Despite an existing skills gap and an imminent labor shortage in the field, U.S. manufacturing is holding strong and continues to produce high yields. In fact, figures from the Institute for Supply Management revealed that in February 2018 the industry expanded at its fastest rate in 14 years. Despite complications with long lead times and supplies, demand is expected to continue. Machine learning may be just what manufacturing needs for its expansion to persist.
By the numbers
As Bloomberg reported, factories across the country are continuing to demonstrate strong footing by delivering on output, as 15 of 18 manufacturing sectors were found to have grown in February, according to the ISM. Leading the charge were primary metals, printing and machinery. The factory index rose to 60.8 last month, a reading well above the 50 mark that clearly indicates positive expansion. The ISM report indicated that confidence from organizations and a rallying worldwide economy have helped boost production.
"Manufacturing expanded at its fastest rate in 14 years last month."
In particular, manufacturing technology orders were on the rise early this year, marking a significant increase from January 2017. Reporting on figures from the most recent U.S. Manufacturing Technology Orders report from the Association For Manufacturing Technology, Industrial Distribution noted a 44 percent increase in technology orders within the manufacturing industry for January 2018. Amounting to $372 million in orders, January become the second best-selling month in the 22 years of reported data.
"The large volumes ordered in January were on par with expectations and indicative of the capacity expansion we expect U.S. manufacturers to pursue throughout 2018 and well into the next year," said Douglas Woods, president of the Association of Manufacturing Technology.
The role of machine learning
Though manufacturing indexes remain strong, the aforementioned hurdles such as meeting demand and dealing with suppliers need to be addressed. As Forbes contributor Louis Columbus argued, machine learning will transform the industry this year. Various platforms and algorithms of machine learning can benefit manufacturers in their attempt to improve production at the factory level, while maintaining quality and avoiding complications with factors such as short lead times, supply issues and high demand, Columbus explained.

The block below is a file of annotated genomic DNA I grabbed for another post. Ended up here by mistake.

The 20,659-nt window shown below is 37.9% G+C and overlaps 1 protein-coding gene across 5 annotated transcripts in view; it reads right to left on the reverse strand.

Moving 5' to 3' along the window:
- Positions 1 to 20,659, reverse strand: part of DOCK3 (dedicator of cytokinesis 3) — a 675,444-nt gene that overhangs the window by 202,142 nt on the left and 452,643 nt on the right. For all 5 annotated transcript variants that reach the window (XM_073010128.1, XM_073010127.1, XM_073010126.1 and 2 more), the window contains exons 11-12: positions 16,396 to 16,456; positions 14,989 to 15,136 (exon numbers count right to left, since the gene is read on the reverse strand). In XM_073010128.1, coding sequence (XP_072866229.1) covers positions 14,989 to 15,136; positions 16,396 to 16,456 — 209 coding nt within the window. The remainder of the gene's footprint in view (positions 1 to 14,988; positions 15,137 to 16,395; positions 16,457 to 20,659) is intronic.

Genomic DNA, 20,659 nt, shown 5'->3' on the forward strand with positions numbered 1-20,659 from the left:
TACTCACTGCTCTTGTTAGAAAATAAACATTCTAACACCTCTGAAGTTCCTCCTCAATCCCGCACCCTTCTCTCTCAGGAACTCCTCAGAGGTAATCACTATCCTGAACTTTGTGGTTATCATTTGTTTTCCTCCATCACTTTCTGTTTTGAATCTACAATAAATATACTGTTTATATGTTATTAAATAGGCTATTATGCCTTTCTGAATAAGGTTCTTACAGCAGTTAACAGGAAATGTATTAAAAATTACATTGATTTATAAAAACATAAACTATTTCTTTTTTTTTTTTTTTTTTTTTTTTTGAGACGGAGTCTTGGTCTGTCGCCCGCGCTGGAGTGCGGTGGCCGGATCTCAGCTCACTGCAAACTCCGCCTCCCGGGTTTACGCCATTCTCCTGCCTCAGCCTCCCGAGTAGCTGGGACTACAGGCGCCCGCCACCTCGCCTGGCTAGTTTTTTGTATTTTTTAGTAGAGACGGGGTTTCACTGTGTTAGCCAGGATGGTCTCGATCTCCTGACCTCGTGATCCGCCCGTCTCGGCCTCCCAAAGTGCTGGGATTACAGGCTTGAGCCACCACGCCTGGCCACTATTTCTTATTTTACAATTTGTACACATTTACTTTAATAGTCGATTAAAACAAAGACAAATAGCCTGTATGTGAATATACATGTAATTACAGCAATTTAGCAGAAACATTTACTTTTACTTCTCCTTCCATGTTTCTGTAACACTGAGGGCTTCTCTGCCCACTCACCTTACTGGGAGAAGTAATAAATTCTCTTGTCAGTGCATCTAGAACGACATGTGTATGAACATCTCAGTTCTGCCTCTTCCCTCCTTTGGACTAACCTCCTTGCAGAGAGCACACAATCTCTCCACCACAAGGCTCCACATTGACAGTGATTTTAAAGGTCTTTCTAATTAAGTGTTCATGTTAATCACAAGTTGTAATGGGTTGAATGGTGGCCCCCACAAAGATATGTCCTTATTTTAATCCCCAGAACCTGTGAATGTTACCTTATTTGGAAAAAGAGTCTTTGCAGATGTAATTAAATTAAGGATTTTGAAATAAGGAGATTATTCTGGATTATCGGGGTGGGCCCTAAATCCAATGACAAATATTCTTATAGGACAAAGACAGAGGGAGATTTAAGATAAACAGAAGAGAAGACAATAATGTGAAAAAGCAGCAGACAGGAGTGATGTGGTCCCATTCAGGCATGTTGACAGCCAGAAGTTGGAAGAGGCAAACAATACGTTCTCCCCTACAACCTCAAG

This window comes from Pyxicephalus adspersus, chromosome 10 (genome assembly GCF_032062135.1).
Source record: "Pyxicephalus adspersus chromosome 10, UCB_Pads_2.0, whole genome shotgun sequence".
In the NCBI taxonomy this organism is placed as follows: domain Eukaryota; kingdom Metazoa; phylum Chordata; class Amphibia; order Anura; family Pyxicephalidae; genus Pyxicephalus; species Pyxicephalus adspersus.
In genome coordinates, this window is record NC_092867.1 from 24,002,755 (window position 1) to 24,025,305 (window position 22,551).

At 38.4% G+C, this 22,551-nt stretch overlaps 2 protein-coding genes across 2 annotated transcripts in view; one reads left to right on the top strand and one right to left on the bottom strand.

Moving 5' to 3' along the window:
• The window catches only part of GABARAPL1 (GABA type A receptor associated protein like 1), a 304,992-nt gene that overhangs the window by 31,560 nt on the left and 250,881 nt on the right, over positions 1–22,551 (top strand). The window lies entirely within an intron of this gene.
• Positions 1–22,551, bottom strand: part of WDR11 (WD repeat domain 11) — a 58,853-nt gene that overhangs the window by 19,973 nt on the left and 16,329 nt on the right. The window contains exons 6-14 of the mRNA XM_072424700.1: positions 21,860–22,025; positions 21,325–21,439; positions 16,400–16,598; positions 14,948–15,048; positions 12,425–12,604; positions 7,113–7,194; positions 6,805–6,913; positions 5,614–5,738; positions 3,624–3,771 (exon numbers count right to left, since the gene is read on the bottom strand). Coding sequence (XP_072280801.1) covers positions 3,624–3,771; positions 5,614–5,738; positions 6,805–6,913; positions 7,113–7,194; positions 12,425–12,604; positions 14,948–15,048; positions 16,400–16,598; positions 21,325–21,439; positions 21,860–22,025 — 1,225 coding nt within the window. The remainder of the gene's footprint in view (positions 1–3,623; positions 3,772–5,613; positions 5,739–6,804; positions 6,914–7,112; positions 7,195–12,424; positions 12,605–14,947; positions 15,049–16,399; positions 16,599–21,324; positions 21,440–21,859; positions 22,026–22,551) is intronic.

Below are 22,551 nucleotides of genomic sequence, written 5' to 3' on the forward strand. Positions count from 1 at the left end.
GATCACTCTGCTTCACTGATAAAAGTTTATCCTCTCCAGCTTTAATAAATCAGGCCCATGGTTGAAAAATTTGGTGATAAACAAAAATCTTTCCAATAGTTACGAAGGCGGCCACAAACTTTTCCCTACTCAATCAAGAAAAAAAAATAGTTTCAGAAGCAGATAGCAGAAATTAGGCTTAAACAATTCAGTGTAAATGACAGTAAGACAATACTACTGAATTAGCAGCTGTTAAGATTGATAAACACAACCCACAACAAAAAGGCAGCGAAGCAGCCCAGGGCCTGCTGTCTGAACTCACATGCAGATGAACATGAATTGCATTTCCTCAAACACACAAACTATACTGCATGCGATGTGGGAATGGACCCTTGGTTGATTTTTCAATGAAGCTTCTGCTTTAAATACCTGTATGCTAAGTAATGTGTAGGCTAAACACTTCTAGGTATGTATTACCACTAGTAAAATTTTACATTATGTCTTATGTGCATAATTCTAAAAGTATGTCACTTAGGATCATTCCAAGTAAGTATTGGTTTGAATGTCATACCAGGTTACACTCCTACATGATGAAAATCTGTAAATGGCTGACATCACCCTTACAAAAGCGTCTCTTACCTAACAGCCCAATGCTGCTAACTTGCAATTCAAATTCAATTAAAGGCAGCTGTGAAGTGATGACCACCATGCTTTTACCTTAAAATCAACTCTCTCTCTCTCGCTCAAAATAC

Drawing on data from a McKinsey & Company report, Columbus also noted that errors in supply chain forecasting could be minimized by 50 percent through machine learning. This would help to reduce sales loss as well.
As Industry Week explained, the biggest thing preventing manufacturing plants from reaching their full potential is data, is that most of what comes out of the production line is never properly analyzed. Using the IoT and machine learning can change that. If manufacturers can effectively utilize machine learning to improve outcomes at the business and factory floor levels, the industry can smooth out complications standing in its way of production, quality and accuracy. This overhaul will require the collaboration of software developers, manufacturers and executives.
Training for advanced tech manufacturing jobs
With the disruption of technology, comes the fear of job loss - no matter the industry. While machine learning in manufacturing may impact lower-level jobs, the need for high-skilled worker and manufacturing talent is only set to increase, and some colleges and companies are already planning ahead, the Journal Sentinel reported.
"You're moving people and upscaling their skills, not eliminating jobs," said Raymond Koukari Jr., dean of manufacturing, engineering and information technology at Gateway. "You eliminate a lot of repetitive motion stuff; what robots are good at. You still have to have people who can read a blueprint on robotics, know fluids, electronics and IT."
To prepare for the shift, some universities are creating new degree programs that can prepare students for work in manufacturing companies adopting the "industrial internet of things," the Journal Sentinel reported. One such university, Gateway Technical College in Kenosha, Wisconsin, has developed two new degree programs: advanced manufacturing technology and supply chain management. Though still under approval, the programs would train students for not just the local Foxconn electronics plant, but also for the changing landscape of the field as a whole.
As the Gateway Technical College President and Chief Executive Officer Bryan Albrecht observed, manufacturers across the board are looking to adapt to the changes technology that are taking over the industry. Bringing degree offerings up to speed is an effective way to fill the impending skills gap and keep top talent relevant and qualified. The current programs are targeted at industrial and manufacturing technicians as well as analysts. Foxconn has said that it will help with not just job placement - noting its need to hire skilled workers, but also with internship programs.
Similar partnerships between universities and manufacturing companies across the country could be the answer for a shortage in skilled workers.